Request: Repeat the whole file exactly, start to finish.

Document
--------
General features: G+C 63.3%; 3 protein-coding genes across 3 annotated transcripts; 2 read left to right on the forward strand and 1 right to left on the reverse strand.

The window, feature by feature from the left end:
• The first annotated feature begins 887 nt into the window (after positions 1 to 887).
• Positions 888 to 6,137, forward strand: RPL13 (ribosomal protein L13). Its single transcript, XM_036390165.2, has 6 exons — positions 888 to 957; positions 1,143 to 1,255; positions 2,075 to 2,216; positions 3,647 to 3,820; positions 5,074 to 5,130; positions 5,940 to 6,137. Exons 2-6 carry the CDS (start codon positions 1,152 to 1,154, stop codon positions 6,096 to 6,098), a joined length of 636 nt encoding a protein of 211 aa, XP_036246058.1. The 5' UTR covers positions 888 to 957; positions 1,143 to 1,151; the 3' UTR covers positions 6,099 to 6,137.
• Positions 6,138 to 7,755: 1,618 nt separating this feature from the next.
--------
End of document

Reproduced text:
General features: G+C 63.3%; 3 protein-coding genes across 3 annotated transcripts; 2 read left to right on the forward strand and 1 right to left on the reverse strand.

The window, feature by feature from the left end:
• The first annotated feature begins 887 nt into the window (after positions 1 to 887).
• Positions 888 to 6,137, forward strand: RPL13 (ribosomal protein L13). Its single transcript, XM_036390165.2, has 6 exons — positions 888 to 957; positions 1,143 to 1,255; positions 2,075 to 2,216; positions 3,647 to 3,820; positions 5,074 to 5,130; positions 5,940 to 6,137. Exons 2-6 carry the CDS (start codon positions 1,152 to 1,154, stop codon positions 6,096 to 6,098), a joined length of 636 nt encoding a protein of 211 aa, XP_036246058.1. The 5' UTR covers positions 888 to 957; positions 1,143 to 1,151; the 3' UTR covers positions 6,099 to 6,137.
• Positions 6,138 to 7,755: 1,618 nt separating this feature from the next.